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A 37-YEAR-old Gugulethu man has been ordered to pay back R24 000 he was found guilty of stealing in an armed robbery last September.
National Prosecuting Authority spokesman Eric Ntabazalila said Nkululeko Tuntubele was sentenced last November to 15 years in prison, five of which were suspended for five years. He had stolen the cash from a victim who had just withdrawn it from a Woodstock bank.
Testifying in mitigation of sentence, the accused said he was a tavern owner, and that his staff would lose their jobs as a result of his imprisonment. “Hearing this, the prosecutor correctly decided that it was important to see that the accused did not benefit from his crime,” Ntabazalila said.
“The prosecutor decided that if the accused was operating a tavern, he surely had enough money to repay his victim who had, until then, not recovered his money.”
The State brought an application for the court to hold an inquiry into whether or not the accused had benefited as a result of the crime and, if so, what sum was involved.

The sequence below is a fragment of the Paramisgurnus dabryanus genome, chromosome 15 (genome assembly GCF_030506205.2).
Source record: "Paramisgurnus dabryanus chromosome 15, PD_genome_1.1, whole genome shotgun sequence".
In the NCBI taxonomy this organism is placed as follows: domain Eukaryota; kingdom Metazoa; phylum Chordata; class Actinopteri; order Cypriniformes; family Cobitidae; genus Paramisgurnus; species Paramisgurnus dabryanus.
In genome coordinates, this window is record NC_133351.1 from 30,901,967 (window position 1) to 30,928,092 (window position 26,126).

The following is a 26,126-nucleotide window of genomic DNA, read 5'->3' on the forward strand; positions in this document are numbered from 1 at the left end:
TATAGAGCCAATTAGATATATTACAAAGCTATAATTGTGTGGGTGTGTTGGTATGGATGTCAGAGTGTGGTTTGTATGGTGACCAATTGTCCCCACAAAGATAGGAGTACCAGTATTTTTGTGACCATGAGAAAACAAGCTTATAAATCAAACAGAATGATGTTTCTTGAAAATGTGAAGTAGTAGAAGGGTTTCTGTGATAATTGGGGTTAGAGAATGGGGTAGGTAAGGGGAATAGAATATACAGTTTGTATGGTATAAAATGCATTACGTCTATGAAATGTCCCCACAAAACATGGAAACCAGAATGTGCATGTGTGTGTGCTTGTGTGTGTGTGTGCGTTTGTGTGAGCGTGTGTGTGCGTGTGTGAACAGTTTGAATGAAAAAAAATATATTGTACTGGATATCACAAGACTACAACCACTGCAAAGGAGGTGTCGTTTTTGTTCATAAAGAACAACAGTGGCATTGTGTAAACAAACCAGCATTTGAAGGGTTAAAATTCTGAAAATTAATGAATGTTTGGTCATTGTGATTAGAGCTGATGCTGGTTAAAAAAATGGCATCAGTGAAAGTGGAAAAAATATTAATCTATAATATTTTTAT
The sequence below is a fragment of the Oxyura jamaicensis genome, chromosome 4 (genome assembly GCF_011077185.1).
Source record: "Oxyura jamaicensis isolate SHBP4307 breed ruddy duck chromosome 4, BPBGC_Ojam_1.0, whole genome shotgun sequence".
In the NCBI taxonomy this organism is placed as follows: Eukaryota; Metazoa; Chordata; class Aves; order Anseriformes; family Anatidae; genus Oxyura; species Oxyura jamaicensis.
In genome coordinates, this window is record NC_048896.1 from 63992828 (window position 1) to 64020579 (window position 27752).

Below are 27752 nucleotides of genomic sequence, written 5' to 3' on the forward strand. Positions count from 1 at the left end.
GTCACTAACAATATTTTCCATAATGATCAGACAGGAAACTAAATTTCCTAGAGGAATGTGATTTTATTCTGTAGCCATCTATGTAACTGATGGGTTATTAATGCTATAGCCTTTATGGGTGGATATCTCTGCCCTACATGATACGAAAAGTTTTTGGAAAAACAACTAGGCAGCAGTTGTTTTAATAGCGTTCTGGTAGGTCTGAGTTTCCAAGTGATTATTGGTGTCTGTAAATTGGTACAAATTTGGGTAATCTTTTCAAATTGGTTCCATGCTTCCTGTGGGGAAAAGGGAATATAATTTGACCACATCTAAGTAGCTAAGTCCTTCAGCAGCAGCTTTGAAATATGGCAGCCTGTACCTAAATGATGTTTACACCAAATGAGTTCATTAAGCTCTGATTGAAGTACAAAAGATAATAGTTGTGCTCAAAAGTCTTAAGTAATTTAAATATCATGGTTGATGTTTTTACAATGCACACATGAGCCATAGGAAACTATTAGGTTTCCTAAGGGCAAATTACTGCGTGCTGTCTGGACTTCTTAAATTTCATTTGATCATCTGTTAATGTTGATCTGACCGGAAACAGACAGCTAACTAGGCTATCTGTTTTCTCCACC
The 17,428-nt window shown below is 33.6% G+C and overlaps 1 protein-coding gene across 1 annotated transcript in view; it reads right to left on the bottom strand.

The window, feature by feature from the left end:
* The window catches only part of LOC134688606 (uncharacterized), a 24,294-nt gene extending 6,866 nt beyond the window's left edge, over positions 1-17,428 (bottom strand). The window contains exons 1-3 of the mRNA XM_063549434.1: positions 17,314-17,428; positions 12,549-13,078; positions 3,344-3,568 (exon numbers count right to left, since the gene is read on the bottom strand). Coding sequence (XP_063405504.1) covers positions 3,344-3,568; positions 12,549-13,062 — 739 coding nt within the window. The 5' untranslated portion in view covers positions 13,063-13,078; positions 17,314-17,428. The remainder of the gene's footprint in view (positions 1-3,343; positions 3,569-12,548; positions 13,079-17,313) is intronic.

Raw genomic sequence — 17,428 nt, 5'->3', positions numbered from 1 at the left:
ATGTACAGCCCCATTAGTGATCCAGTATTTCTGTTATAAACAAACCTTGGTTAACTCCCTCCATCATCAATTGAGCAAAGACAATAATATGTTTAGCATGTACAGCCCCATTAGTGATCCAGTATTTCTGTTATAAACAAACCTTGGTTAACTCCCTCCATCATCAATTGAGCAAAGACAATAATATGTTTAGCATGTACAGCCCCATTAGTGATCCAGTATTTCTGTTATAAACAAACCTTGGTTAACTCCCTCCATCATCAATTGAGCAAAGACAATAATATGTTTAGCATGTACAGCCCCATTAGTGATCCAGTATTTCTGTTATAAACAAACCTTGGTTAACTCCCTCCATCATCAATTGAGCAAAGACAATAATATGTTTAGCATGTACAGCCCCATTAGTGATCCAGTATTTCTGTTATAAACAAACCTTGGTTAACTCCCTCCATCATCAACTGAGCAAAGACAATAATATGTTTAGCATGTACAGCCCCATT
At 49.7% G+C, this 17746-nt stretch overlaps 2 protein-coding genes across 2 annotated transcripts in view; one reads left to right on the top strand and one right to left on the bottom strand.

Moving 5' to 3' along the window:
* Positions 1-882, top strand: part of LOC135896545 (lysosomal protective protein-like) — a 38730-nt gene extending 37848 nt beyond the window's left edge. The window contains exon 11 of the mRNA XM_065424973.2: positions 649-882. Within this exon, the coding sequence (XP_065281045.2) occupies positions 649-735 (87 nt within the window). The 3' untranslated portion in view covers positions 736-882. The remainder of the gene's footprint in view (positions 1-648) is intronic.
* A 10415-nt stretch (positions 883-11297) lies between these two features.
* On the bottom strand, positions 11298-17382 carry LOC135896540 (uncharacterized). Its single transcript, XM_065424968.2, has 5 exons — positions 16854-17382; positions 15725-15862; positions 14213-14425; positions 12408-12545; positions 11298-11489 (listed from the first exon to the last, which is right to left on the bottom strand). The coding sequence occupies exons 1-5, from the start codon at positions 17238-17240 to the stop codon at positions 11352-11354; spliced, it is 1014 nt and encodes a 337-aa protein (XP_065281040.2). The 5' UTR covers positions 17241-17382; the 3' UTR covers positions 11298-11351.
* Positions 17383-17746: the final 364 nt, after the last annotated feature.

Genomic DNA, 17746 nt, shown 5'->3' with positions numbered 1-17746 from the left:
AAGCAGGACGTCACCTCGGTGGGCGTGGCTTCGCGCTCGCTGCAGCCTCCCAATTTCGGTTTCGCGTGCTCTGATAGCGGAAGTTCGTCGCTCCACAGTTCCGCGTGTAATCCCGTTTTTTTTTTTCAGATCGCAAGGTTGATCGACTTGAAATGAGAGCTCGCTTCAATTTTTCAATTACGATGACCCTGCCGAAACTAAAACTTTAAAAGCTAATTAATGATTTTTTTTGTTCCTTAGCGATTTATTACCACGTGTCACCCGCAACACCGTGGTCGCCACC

“After the filing of several sets of documents, the accused consented that he had benefited from the offence in the amount of R24 000.”
On Thursday the Cape Town Regional Court issued a confiscation order, in terms of which the money must be paid into the Criminal Asset Recovery account, from where it will be paid to the complainant.
If Tuntubele did not repay the money, the NPA could apply to have the assets of his tavern attached and sold to recover the money.
Tuntubele is currently appealing his sentence, and is out on bail of R20 000. The R24 000 will become payable once the appeals process has been finalised.
“Asset forfeiture is a law enforcement tool that works in addition to criminal prosecution, with the main aim of taking the so-called ‘profit’ out of crime, and ensuring that no person benefits from his or her wrongdoing,” Ntabazalila said.
“A convicted person thus not only gets punished by a court of law for the offence, in this case armed robbery, but also pays back the proceeds of his or her crime with the primary object not to enrich the State, but rather to deprive the convicted person of ill-gotten gains,” he added.